1 of 2
Mike Terry, Deseret News
Columnists Pignanelli and Webb examine how events, people and trends of the past 12 months have influenced Utah politics.

Whew! Congress finally ended the food fight — for a short while. Bad leadership and bad followership just about created an economic and public policy disaster. We review the Utah political ramifications.

Sen. Mike Lee, R-Utah, is proclaimed either as a new star in the Republican Party or a tea party villain who jeopardized the country. What’s the bottom line — has he helped himself or hurt himself in Utah?

Pignanelli: “Next time you accuse a teenage girl of overreacting, just remember that a whole bunch of older men shut down the government because they were not getting their way.” — Unknown blogger

Monday at 12:05 p.m. was important moment for me. I encountered a Utah conservative Republican who was not irritated with Mike Lee. Yes, Utah’s junior center generated tremendous hostility, but despite conventional discourse that does not translate into a career death spiral. His re-election is in 2016 — the political equivalent of an epoch away — and much can happen in the meantime. More importantly, Lee is unlikely to be a part of any government shutdown in the months leading to the election, and what happened in 2013 and 2014 will be a distant memory. Lee is golden with the delegates — who will be more conservative after the 2014 precinct caucuses — and protect him against any challenges. If the delegate system is junked in a 2014 initiative (a huge “if”), Lee may encounter a primary opponent. Thus, national tea party organizations will throw resources to defend the convention process. Also, voters moan about controversial politicians who inconvenience them. But they also respect officials that fight for their principles — and Lee fits into this category without question.

Webb: Lee may be a national tea party darling, but he’s in serious danger of losing the support of Utah business and community leaders, local government leaders and a majority of Utah citizens. In his e-mail fundraising messages, Lee says the Washington establishment and liberal elitists are out to get him. In reality, it is normal Utahns who are quickly tiring of his lousy strategy that is hurting the cause of conservatism. I will be very surprised if a mainstream Utah Republican (perhaps more than one) doesn’t challenge him for the GOP nomination in 2016.

Rep. Jim Matheson is enduring severe criticism in Democratic circles for his support of Republican legislation to defund Obamacare. Has he helped himself or hurt himself in Utah?

Pignanelli: Ultraconservative and ultraliberal activists have a large common denominator: irrational actions just to make a point. Liberals expressing outrage against Matheson for his recent votes are disingenuous. From the moment he filed for office in 2000, Matheson established the standard that he was not beholden to any party ideology, and his career votes reflect Utahns’ disdain for massive federal programs. Matheson’s base is secure, but vocal leftist groups are recruiting individuals to file against him — just to make a point.

Webb: Matheson is adept at walking the political tightrope and winning re-election in a very conservative district. He should end the charade, switch parties and become a moderate Republican.

Meanwhile, I was disappointed that GOP Congressmen Rob Bishop, Chris Stewart and Jason Chaffetz voted against the compromise agreement that reopened the government and raised the debt ceiling. They voted to continue dysfunction and gridlock, keep federal employees from working and prevent America from paying its bills. I assume they are scared of an election challenge from the right wing. Had their votes been needed, I believe they would have done the right thing and supported the deal. But it shows how the far right terrifies our politicians.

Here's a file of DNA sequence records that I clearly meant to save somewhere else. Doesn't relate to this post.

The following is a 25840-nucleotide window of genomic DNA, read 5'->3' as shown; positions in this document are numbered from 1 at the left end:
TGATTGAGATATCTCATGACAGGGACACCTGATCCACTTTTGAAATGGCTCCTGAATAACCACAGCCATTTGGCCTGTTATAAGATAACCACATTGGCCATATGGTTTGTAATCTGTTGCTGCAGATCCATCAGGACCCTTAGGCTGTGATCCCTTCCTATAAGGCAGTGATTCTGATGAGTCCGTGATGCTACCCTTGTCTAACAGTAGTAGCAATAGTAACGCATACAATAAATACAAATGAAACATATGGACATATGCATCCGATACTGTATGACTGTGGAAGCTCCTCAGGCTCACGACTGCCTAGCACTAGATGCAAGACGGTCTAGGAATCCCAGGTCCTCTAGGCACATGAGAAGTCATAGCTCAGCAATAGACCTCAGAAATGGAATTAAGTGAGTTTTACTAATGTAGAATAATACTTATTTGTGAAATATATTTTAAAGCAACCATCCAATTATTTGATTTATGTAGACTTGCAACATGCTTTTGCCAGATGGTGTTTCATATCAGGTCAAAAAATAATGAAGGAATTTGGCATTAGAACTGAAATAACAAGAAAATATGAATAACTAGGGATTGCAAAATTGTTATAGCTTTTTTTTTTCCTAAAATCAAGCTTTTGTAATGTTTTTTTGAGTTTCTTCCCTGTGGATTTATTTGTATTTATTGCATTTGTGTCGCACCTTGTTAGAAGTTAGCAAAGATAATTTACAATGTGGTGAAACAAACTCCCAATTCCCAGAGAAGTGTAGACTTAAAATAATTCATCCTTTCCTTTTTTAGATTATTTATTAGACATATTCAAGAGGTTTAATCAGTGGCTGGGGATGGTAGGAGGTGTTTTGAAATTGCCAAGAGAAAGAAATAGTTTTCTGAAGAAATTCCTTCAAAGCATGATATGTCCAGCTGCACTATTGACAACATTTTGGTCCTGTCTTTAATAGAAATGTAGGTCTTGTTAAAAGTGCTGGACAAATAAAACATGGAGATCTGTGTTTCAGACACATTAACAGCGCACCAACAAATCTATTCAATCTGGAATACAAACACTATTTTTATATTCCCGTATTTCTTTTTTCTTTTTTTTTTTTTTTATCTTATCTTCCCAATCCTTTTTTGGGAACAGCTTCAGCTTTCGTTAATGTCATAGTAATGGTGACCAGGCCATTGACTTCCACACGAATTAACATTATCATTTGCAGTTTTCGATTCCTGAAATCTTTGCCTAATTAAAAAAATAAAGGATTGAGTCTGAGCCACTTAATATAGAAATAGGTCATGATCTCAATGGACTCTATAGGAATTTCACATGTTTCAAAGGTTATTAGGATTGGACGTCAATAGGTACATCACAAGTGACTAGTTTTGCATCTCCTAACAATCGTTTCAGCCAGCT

I’ve been watching politics for 40 years and I don’t know that I’ve ever seen such blunders by archconservative Republicans. With their poor strategy, they’ve hurt the conservative cause, damaged chances to defeat President Barack Obama’s liberal policies, made it harder to win pro-growth tax reform, get entitlement programs under control and reduce federal spending. They’ve hurt GOP chances of taking control of the Senate in 2014 and the presidency in 2016. They’ve strengthened Obamacare instead of defunding it. They’ve said let’s go fight liberal demons, but first let’s shoot ourselves in both feet, tie both hands behind our backs, surrender our weapons and charge up the hill against a vastly superior force. Other than those things, right-wing strategists have been brilliant.

Gov. Gary Herbert and state lawmakers committed state resources to reopen national parks. What are the political benefits and possible setbacks?

Pignanelli: This was a political gold mine as evidenced by the outpouring of gratitude by many to Gov. Herbert and the Legislature for this action. Utahns swell with pride when our “can-do” personality trait is on public display. But in the next shutdown, there will be more calls for state intervention beyond parks.

4 comments on this story

Webb: Herbert won enormous goodwill by demonstrating strong leadership and showing that things can still get done in government if reasonable people are willing to work together. It’s possible the feds will refuse to pay back the state, but it will have been worth it.

Republican LaVarr Webb is a political consultant and lobbyist. Previously he was policy deputy to Gov. Mike Leavitt and Deseret News managing editor. Email: lwebb@exoro.com. Democrat Frank Pignanelli is a Salt Lake attorney, lobbyist and political adviser. Pignanelli served 10 years in the Utah House of Representatives, six years as minority leader. His spouse, D’Arcy Dixon Pignanelli, is a state tax commissioner. Email: frankp@xmission.com.